Rather inexperienced teams which forget this paradigm tend to commit before they properly validate their source code. Syntax errors should never be checked in, even an IDE can reveal those. Rule number one for infrastructure-related source code: Validate your infrastructure components like your Terraform modules, your CloudFormation templates, and your Helm charts before you commit it.
As said, test-driven development helps to keep the change failure rate low. In addition to this, keep your commits small so you can pinpoint a problem fast and efficiently. This also helps other team members to focus on what has actually changed and they aligned. It’s bad if they are overwhelmed by a big bunch of changes that they did not account for.
Don’t forget to review every merge to the master branch, since you want to avoid your “ultimate source of truth” from breaking.
DevOps encourages to make changes fast and often. But this can be misleading. Frequent but small changes do not impact the user experience (or the underlying system) as much as a large number of changed code lines. The impact of 100+ lines of code that has changed is always more prevalent compared to just 2 lines to change a title. Therefore, keep an eye on the change volume and take that into account when setting up KPIs for this category.
Commits are implicitly grouped if you prefix every commit with the ticket number. Pre-commit hooks can help to enforce it. Use this feature for all of your source code repositories: it also helps to track down the right person in case an error occurs.
And last but not least: avoid long-running feature branches: this makes merging later in the process very hard and thus increases the risk of a broken pipeline. Similar to the above statement: it’s harder to find a problem based on 30+ commits instead of 1 commit.
Defect escape rate
An interesting KPI which is not so common. The defect escape rate measures the (relative) number of errors that actually occurred in pre-production environments versus the ones in the real production environments. Once you get the numbers for this KPI, you have better insight into how well your activities rank in your pre-production environments.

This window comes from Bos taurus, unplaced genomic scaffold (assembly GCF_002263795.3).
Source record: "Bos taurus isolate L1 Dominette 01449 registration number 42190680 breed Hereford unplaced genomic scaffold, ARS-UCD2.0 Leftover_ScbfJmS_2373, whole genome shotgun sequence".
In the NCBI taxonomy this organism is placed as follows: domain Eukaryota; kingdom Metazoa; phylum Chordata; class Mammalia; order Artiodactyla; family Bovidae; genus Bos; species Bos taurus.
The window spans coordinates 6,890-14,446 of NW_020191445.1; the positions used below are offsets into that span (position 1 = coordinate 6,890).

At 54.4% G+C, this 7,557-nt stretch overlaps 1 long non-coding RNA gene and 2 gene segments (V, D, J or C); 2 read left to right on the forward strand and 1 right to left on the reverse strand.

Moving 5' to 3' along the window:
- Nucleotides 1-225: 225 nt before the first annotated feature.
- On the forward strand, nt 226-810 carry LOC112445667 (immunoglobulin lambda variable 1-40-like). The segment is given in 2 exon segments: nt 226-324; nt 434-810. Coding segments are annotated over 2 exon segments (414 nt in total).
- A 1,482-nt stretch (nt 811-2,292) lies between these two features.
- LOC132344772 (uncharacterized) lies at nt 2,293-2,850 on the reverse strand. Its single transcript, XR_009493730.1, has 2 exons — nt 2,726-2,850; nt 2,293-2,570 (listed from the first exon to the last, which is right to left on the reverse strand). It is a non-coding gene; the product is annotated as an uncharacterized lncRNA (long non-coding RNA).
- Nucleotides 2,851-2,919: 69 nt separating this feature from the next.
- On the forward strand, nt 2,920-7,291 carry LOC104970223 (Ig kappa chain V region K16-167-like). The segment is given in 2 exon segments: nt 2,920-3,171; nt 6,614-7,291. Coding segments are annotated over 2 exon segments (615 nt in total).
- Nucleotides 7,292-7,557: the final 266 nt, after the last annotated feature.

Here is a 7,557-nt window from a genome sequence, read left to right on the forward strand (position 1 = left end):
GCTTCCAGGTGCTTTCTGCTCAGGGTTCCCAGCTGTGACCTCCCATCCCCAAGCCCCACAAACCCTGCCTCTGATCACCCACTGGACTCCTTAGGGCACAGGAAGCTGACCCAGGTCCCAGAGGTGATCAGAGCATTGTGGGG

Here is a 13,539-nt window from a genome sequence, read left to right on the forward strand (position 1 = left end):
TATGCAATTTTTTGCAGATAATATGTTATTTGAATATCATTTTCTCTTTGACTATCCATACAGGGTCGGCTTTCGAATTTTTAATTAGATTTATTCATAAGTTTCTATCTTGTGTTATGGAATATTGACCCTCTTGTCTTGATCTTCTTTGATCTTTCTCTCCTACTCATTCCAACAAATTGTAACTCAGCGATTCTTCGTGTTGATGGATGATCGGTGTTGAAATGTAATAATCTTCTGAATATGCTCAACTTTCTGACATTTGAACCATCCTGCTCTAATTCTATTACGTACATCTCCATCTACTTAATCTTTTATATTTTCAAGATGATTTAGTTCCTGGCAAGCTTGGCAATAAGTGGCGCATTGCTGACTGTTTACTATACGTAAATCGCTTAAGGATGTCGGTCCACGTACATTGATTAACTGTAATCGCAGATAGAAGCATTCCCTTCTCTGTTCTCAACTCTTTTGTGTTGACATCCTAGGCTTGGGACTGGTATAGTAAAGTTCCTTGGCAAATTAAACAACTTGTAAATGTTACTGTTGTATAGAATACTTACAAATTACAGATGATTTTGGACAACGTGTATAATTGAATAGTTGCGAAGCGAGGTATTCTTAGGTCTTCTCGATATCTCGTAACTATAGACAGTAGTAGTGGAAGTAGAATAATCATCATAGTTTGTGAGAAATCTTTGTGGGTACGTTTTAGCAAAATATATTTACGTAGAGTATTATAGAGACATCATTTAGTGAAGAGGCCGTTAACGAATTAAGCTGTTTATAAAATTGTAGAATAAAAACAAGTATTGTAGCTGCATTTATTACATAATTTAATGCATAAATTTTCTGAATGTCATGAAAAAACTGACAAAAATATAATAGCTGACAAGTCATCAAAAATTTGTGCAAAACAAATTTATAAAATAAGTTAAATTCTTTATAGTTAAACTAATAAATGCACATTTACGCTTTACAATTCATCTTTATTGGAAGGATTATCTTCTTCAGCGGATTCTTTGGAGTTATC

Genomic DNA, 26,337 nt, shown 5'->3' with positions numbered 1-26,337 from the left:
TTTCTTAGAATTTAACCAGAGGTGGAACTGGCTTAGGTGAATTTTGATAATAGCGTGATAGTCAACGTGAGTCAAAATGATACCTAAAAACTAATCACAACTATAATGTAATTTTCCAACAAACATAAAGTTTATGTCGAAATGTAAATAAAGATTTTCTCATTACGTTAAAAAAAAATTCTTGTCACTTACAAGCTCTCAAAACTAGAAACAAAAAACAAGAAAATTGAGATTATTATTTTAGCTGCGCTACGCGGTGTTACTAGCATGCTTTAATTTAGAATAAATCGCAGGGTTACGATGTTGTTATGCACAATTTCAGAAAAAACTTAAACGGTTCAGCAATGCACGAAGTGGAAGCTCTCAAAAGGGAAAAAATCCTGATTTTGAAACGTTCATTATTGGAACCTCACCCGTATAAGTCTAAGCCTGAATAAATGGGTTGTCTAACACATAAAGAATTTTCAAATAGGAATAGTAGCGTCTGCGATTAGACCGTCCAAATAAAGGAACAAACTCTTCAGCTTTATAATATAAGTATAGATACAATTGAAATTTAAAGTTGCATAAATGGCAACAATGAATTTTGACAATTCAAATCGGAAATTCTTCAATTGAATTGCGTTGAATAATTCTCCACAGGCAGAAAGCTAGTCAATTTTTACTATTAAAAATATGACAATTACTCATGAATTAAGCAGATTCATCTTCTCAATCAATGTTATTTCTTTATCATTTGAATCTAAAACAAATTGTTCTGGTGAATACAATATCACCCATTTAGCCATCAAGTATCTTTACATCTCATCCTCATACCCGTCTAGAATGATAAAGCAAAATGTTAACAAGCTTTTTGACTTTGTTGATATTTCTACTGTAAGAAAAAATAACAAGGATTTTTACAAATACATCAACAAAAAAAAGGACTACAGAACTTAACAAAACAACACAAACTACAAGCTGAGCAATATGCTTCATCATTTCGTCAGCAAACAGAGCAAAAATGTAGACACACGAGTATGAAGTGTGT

A simple example: if you conduct lengthy integration or performance tests in your pre-production environment and you capture problems before they end up in production, you know how to get an indication of the collective to quantify of your software releases.
The above-mentioned example might sound easy, but it’s not so trivial since there will almost always be subtle differences between a pre-production environment and the actual production environment.
- Production environments need to take into account the actual workload of real end-users – it’s difficult to predict their behavior.
- Pre-production systems do not have the same amount of data so it’s difficult to determine how well an application behaves when it comes to dealing with this aspect.
- Using IaC helps to set up similar environments, but this needs to be done consistently. Zero-touch platforms to avoid humans from messing around to avoid configuration drift.
Great KPIs help to measure the effectiveness of DevOps teams to bring their applications to production. With every common KPI, there are a number of considerations to take into account. Focus on these to get the most out of them. I hope this article gave you some insights into the details so your KPIs will definitively work for you in the best possible manner.